September 12, 1989
Digest: A judge who sits in both family court and county court in the same county need not recuse himself or herself merely because a proceeding comes before the judge in one court which involves basically the same persons and most of the same issues involved in a prior proceeding before the judge in the other court, so long as the judge feels that he or she will be impartial in the second proceeding.
Rules : 22 NYCRR 100.3(c); Canon 3C
A county-level judge, who serves both as county court judge and family court judge in a rural county, asks the Committee whether recusal, or the offer of recusal, on the part of the judge is necessary in a situation where a proceeding comes before the judge in one court involving most of the same persons and most of the same issues that were present in a prior proceeding before the same judge in another court. The judge particularly points to child abuse and neglect cases that come into family court and that may be followed by a criminal prosecution on basically the same facts in county court, and asks whether a disqualification is required, especially if requested by the defendant, and more especially if the judge has determined the first proceeding unfavorably to the defendant, and where, in the first proceeding, the judge has learned many facts about the case.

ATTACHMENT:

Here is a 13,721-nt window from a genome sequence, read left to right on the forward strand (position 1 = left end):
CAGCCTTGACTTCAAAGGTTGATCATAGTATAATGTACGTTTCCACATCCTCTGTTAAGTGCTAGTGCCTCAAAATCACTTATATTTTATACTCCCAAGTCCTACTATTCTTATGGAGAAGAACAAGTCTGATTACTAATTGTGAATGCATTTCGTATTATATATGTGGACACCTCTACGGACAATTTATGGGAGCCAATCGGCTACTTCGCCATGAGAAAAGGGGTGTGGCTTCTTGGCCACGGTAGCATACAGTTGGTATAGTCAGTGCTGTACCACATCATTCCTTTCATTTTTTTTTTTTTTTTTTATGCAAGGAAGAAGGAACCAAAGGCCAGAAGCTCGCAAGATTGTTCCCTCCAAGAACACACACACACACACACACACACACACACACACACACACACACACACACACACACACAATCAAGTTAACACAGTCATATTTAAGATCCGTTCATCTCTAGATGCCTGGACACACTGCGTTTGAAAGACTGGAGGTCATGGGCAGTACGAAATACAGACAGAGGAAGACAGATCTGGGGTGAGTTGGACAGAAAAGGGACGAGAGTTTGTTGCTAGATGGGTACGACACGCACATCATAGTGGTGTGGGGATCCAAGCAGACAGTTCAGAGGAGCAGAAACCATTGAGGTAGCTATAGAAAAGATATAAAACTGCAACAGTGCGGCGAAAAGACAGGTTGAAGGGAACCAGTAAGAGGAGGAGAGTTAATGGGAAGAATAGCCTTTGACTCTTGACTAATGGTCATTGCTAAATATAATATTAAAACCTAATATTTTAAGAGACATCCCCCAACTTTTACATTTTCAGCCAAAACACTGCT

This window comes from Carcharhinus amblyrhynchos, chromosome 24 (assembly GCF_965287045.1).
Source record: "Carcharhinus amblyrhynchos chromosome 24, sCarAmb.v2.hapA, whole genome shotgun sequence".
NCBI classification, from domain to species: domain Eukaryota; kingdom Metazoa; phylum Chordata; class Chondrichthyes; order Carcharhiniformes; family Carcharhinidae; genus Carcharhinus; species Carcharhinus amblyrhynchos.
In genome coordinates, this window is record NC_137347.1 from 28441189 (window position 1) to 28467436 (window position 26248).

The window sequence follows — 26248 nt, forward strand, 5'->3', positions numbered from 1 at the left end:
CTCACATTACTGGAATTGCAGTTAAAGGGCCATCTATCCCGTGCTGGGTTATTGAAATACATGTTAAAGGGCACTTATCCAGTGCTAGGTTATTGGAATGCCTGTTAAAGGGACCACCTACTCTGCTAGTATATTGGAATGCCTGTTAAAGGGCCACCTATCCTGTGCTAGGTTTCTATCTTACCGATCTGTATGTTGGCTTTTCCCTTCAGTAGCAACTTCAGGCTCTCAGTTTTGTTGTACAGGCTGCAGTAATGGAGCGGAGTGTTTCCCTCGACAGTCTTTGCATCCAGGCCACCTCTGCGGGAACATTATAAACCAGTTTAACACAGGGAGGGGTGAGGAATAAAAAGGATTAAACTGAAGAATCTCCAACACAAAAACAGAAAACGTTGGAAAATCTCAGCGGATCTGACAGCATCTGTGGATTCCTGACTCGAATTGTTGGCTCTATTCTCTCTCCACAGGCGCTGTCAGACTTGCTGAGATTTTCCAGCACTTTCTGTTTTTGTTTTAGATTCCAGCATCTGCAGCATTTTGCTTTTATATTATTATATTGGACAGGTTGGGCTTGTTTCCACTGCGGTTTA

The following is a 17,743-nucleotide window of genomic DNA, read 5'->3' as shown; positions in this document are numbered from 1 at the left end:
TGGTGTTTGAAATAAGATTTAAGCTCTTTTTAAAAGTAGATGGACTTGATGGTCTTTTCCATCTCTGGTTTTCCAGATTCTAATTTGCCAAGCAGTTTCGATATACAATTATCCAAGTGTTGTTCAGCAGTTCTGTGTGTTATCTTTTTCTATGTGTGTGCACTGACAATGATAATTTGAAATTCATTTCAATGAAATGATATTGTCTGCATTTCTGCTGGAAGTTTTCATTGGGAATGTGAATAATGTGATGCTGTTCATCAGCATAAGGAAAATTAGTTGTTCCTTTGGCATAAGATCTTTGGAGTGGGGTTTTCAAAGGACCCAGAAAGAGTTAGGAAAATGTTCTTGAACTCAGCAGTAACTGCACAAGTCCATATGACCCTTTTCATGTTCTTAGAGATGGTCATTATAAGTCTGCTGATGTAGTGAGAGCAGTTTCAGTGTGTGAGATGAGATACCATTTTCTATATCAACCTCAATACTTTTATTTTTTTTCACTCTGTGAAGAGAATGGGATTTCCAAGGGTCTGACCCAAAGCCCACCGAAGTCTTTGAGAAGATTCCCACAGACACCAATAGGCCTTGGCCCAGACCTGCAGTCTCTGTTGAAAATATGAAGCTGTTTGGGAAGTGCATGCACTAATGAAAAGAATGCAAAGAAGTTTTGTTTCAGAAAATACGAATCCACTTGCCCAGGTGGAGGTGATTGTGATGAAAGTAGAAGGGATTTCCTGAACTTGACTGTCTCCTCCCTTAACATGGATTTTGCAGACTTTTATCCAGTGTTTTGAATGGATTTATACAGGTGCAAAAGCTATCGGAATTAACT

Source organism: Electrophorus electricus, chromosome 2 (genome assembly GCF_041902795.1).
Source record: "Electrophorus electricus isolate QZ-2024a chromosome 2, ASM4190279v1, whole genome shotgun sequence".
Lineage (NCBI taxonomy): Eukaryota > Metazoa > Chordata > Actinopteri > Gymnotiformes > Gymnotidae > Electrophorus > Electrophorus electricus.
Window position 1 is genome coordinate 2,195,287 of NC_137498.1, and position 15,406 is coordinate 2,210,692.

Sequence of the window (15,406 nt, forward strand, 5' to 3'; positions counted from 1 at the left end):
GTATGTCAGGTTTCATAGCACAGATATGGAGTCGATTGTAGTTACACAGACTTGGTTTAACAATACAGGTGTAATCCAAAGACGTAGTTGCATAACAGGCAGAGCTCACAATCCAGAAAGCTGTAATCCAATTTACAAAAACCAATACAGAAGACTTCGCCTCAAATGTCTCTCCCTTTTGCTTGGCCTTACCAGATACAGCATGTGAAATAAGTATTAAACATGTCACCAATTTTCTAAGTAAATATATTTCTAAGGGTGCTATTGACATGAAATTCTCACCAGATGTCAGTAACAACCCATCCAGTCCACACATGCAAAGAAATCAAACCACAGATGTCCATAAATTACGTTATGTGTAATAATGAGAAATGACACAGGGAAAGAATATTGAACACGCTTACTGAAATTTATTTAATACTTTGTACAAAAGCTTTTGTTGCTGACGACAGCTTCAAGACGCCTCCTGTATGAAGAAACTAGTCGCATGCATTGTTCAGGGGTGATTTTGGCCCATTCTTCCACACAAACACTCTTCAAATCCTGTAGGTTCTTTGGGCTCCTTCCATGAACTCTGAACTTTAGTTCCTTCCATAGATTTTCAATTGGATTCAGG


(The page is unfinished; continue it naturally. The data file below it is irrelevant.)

The Committee is of the opinion that in such a situation there is no ethical requirement that the judge disqualify himself or herself, provided that the judge is convinced that he or she will be impartial in the second proceeding, including in addressing facts previously learned in the first proceeding. There is no per se requirement for disqualification of a judge based upon the judge’s having learned facts about a matter in a judicial capacity. If, on the other hand, the judge harbors doubts as to his or her ability to remain impartial in the second proceeding, the judge should recuse himself or herself.